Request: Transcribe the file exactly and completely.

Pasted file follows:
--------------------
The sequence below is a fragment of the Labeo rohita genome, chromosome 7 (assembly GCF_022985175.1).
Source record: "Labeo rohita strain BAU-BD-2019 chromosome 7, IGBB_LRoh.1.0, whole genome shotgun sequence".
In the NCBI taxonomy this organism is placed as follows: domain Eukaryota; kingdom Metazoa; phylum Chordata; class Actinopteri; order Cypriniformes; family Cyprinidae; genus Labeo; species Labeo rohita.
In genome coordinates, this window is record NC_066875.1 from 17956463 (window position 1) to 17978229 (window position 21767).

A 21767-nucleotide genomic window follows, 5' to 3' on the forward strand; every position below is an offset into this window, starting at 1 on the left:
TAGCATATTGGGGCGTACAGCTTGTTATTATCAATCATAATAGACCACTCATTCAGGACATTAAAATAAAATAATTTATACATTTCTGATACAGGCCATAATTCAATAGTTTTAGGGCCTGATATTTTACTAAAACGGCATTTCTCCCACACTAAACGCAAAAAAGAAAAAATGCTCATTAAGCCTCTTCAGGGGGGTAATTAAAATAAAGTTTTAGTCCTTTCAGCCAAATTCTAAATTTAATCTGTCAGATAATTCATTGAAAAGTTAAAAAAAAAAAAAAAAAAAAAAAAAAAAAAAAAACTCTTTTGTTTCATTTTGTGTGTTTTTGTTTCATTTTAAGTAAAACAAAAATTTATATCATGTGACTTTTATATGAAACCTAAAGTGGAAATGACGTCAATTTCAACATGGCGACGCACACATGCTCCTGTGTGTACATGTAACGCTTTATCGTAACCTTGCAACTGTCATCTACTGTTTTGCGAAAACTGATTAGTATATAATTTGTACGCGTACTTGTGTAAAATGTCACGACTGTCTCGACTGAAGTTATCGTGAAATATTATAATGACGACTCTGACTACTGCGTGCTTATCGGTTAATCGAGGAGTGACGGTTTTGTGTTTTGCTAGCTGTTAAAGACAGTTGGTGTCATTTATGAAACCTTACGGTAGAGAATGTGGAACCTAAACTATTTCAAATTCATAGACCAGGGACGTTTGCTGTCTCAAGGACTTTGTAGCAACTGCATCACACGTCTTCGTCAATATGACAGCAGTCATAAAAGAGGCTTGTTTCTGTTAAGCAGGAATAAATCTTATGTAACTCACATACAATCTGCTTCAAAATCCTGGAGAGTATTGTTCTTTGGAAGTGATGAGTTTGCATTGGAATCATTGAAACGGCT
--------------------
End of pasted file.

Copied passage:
The sequence below is a fragment of the Labeo rohita genome, chromosome 7 (assembly GCF_022985175.1).
Source record: "Labeo rohita strain BAU-BD-2019 chromosome 7, IGBB_LRoh.1.0, whole genome shotgun sequence".
In the NCBI taxonomy this organism is placed as follows: domain Eukaryota; kingdom Metazoa; phylum Chordata; class Actinopteri; order Cypriniformes; family Cyprinidae; genus Labeo; species Labeo rohita.
In genome coordinates, this window is record NC_066875.1 from 17956463 (window position 1) to 17978229 (window position 21767).

A 21767-nucleotide genomic window follows, 5' to 3' on the forward strand; every position below is an offset into this window, starting at 1 on the left:
TAGCATATTGGGGCGTACAGCTTGTTATTATCAATCATAATAGACCACTCATTCAGGACATTAAAATAAAATAATTTATACATTTCTGATACAGGCCATAATTCAATAGTTTTAGGGCCTGATATTTTACTAAAACGGCATTTCTCCCACACTAAACGCAAAAAAGAAAAAATGCTCATTAAGCCTCTTCAGGGGGGTAATTAAAATAAAGTTTTAGTCCTTTCAGCCAAATTCTAAATTTAATCTGTCAGATAATTCATTGAAAAGTTAAAAAAAAAAAAAAAAAAAAAAAAAAAAAAAAAACTCTTTTGTTTCATTTTGTGTGTTTTTGTTTCATTTTAAGTAAAACAAAAATTTATATCATGTGACTTTTATATGAAACCTAAAGTGGAAATGACGTCAATTTCAACATGGCGACGCACACATGCTCCTGTGTGTACATGTAACGCTTTATCGTAACCTTGCAACTGTCATCTACTGTTTTGCGAAAACTGATTAGTATATAATTTGTACGCGTACTTGTGTAAAATGTCACGACTGTCTCGACTGAAGTTATCGTGAAATATTATAATGACGACTCTGACTACTGCGTGCTTATCGGTTAATCGAGGAGTGACGGTTTTGTGTTTTGCTAGCTGTTAAAGACAGTTGGTGTCATTTATGAAACCTTACGGTAGAGAATGTGGAACCTAAACTATTTCAAATTCATAGACCAGGGACGTTTGCTGTCTCAAGGACTTTGTAGCAACTGCATCACACGTCTTCGTCAATATGACAGCAGTCATAAAAGAGGCTTGTTTCTGTTAAGCAGGAATAAATCTTATGTAACTCACATACAATCTGCTTCAAAATCCTGGAGAGTATTGTTCTTTGGAAGTGATGAGTTTGCATTGGAATCATTGAAACGGCT